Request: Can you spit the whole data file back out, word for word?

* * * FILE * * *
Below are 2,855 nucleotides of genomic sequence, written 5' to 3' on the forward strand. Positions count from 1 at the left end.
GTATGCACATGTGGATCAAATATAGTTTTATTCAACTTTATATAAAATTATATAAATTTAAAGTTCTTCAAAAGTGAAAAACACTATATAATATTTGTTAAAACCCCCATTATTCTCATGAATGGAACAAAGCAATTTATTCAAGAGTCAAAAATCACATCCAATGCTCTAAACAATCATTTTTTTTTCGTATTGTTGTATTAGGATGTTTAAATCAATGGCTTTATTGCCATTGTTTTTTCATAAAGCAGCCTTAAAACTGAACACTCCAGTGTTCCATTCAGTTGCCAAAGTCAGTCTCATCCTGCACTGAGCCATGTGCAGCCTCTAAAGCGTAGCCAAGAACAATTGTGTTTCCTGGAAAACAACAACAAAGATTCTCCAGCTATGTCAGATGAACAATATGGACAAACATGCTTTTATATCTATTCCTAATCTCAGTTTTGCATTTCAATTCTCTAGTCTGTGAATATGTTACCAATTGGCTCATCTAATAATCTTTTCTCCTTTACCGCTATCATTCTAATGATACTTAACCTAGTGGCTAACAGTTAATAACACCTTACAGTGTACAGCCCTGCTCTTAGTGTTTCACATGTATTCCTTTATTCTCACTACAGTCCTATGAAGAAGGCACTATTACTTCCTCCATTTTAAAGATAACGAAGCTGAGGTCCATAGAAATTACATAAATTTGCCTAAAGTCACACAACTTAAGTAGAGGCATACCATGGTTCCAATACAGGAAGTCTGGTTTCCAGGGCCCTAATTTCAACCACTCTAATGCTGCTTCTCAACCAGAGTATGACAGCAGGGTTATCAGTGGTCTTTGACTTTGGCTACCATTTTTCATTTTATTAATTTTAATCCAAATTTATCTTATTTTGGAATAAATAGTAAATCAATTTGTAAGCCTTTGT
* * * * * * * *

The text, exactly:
Below are 2,855 nucleotides of genomic sequence, written 5' to 3' on the forward strand. Positions count from 1 at the left end.
GTATGCACATGTGGATCAAATATAGTTTTATTCAACTTTATATAAAATTATATAAATTTAAAGTTCTTCAAAAGTGAAAAACACTATATAATATTTGTTAAAACCCCCATTATTCTCATGAATGGAACAAAGCAATTTATTCAAGAGTCAAAAATCACATCCAATGCTCTAAACAATCATTTTTTTTTCGTATTGTTGTATTAGGATGTTTAAATCAATGGCTTTATTGCCATTGTTTTTTCATAAAGCAGCCTTAAAACTGAACACTCCAGTGTTCCATTCAGTTGCCAAAGTCAGTCTCATCCTGCACTGAGCCATGTGCAGCCTCTAAAGCGTAGCCAAGAACAATTGTGTTTCCTGGAAAACAACAACAAAGATTCTCCAGCTATGTCAGATGAACAATATGGACAAACATGCTTTTATATCTATTCCTAATCTCAGTTTTGCATTTCAATTCTCTAGTCTGTGAATATGTTACCAATTGGCTCATCTAATAATCTTTTCTCCTTTACCGCTATCATTCTAATGATACTTAACCTAGTGGCTAACAGTTAATAACACCTTACAGTGTACAGCCCTGCTCTTAGTGTTTCACATGTATTCCTTTATTCTCACTACAGTCCTATGAAGAAGGCACTATTACTTCCTCCATTTTAAAGATAACGAAGCTGAGGTCCATAGAAATTACATAAATTTGCCTAAAGTCACACAACTTAAGTAGAGGCATACCATGGTTCCAATACAGGAAGTCTGGTTTCCAGGGCCCTAATTTCAACCACTCTAATGCTGCTTCTCAACCAGAGTATGACAGCAGGGTTATCAGTGGTCTTTGACTTTGGCTACCATTTTTCATTTTATTAATTTTAATCCAAATTTATCTTATTTTGGAATAAATAGTAAATCAATTTGTAAGCCTTTGT